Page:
“Good storage in the fridge and dry store is one of the most important principles of food safety.”
Perishable foods by its very nature do not last as long as we would like. This is why we need to keep foods in the fridge to prolong the time it takes for the food to go off. But keeping foods in the fridge is not just about temperature and keeping the cold chain. It is also about storing foods in a way that prevents cross-contamination and food poisoning.
One of the biggest problems in the kitchen is storage space in the fridges. The fridge is most probably one of the most cramped spaces you will find. Everything from ready to eat meals, raw meats, veg to dairy and sauces need to be stored in a fridge to ensure that foods do not expire before the use-by date.
That leaves us with a very large group of foods that need refrigeration and very little space to store them in. The reality is that most kitchens don’t have the luxury of separating these foods into their own fridges. One of the biggest mistakes kitchens still make today is that they store raw foods with ready to eat foods. Usually due to restricted space.
So, what is the safest alternative?
The most efficient way to use storage space effectively is to understand the risks of causing food poisoning. This means knowing what the risks of the various food groups are. We know that raw meats and vegetables are riskier because they have a high number of bacteria that are naturally present in these foods.
Raw meats, poultry and seafood are the main culprits when it comes to high bacterial load (the number of bacteria these foods contain). We expect that these foods will have dangerous bacteria in them, so it seems logical that we want to keep these away from foods that do not have bacteria in them.
Food storage in the fridge
- Raw meats should be stored on the lowest possible shelf.
- Red meats and poultry should be stored separately.
- This is because chicken is notorious for having Salmonella, Staphylococcus aureus and L. monocytogenes more so than any other raw meat.
- Fish and seafood should be stored on the same line but separately from raw meats.
- Seafood carries less dangerous bacteria and certainly different bacteria from the common food poisoning bacteria.
- However, many people are prone to seafood allergies especially shellfish such as prawns.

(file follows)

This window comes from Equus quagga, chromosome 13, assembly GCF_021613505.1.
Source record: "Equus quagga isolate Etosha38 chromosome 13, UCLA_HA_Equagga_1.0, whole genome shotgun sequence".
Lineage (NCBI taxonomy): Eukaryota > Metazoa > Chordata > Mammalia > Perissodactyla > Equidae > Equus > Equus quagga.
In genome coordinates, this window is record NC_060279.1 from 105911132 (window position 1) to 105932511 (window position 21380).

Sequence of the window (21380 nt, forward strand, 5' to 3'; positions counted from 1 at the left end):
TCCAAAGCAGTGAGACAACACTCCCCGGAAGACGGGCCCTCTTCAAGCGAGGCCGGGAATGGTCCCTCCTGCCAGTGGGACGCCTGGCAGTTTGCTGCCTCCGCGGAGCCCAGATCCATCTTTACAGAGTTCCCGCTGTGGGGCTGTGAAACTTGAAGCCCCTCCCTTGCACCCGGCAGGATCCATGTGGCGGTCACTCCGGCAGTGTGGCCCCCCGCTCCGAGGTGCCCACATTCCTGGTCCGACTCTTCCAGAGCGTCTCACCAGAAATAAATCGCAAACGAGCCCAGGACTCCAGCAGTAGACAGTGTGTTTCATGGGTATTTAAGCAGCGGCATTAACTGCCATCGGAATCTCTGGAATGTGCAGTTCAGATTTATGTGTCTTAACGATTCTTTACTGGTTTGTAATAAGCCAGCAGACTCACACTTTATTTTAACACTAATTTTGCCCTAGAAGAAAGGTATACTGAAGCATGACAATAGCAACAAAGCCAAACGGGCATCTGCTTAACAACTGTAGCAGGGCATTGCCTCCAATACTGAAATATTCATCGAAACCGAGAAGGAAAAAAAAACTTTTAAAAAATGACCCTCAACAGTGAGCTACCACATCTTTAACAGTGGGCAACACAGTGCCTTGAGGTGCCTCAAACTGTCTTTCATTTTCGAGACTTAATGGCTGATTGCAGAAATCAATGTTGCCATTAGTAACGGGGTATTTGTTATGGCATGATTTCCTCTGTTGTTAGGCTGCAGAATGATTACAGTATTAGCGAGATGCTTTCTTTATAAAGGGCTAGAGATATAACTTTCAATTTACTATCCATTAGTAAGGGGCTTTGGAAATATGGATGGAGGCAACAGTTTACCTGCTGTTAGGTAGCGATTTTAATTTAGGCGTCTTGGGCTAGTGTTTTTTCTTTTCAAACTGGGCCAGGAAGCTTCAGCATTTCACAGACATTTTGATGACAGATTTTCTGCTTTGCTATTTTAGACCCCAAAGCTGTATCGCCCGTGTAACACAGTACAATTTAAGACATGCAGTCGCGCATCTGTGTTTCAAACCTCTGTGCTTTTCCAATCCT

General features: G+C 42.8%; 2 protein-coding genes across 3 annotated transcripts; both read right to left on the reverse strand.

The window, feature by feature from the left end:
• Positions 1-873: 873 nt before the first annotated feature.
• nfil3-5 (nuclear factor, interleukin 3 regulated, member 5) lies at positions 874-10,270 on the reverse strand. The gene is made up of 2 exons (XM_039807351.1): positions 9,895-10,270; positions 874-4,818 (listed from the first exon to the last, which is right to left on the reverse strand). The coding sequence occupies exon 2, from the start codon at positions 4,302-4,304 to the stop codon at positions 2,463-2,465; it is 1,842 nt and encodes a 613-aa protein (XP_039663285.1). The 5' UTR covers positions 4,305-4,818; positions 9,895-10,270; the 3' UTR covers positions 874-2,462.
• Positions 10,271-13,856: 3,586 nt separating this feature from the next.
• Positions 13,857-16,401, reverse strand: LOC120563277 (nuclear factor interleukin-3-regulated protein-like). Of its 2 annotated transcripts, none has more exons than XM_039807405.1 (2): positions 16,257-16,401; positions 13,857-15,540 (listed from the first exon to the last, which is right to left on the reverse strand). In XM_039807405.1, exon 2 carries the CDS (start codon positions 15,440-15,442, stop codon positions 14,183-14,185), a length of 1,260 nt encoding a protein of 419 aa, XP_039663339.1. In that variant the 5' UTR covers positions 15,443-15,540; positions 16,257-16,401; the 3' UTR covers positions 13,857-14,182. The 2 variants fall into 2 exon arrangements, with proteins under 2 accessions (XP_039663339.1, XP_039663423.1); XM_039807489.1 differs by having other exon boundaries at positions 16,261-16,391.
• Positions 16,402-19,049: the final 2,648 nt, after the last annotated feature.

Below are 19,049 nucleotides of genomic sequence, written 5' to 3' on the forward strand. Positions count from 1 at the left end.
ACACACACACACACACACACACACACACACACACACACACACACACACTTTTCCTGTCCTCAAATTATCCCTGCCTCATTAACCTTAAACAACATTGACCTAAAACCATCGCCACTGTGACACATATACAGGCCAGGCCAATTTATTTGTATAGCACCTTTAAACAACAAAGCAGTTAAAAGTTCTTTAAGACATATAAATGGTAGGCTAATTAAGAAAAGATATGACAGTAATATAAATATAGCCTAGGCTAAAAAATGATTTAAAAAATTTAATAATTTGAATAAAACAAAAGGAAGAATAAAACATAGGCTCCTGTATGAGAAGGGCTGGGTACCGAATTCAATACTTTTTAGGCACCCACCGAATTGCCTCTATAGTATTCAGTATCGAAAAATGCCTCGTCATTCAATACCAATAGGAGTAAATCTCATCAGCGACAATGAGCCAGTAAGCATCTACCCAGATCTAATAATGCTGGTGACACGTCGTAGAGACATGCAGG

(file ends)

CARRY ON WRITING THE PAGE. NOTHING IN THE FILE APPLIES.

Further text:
- You would do well to keep these away from many other foods.
Fruits and vegetables
- Vegetables should be stored on the next lower shelf above the raw meats.
- Most bacteria live on fruits and vegetables can easily be washed off with water and a treatable vegetable sanitiser.
- These carry fewer bacteria and do not leak blood. Raw meats will always have blood spillage which carries millions of bacterial cells.
- Usually, fruit and vegetables are stored separately from meats because they require different holding temperatures.
Ready-to-eat foods (RTE Foods)
Prepared salad ingredients and cooked foods should always be stored above all else and can be stored with dairy.
- Food that is undergoing the cooling process needs to be placed in the fridge in an uncovered manner until cooled to fridge temperature.
- This is a high-risk time when anything falling into these foods can cause contamination.
- This means that the topmost shelf should be kept for the cooling process.
The next step in safe food storage is to further ensure no cross-contamination can occur. We do this by using sealable containers. Storing each food group into clear sealable containers, locks in freshness and prevents any outside contamination. This practice should also ensure the longevity of your foods by limiting exposure to the outside environment. This prevents odours as well.
Using date codes
Keeping a record of when food was prepared will help minimise expired foods and will help with the first in first out policy. This is achieved by the use of date codes.
Food storage in the dry storage
Most of the principals used for cold storage are the same for dry goods.
Dry goods should have a date code, or an expiry date in order to ensure that the first-in-first-out (FIFO) policy applies. Dry storage areas are more likely to encourage chances of chemical and physical contamination than cold storage. It will still have the possibility of biological contamination.
The dry store is often overlooked in terms of food safety because of the long shelf life of the products. Yet for example, a weevil infestation could contaminate all dry stock in a matter of days.
Therefore, all dry goods should be:
- Covered in order to ensure quality is maintained and to prevent pest harbourage of pests and insects.
- Foods should be stored separately from equipment and chemicals.
- Reusable open containers or transferred to resealable containers.
- All decanted items should be given a date code and include the expiry date.
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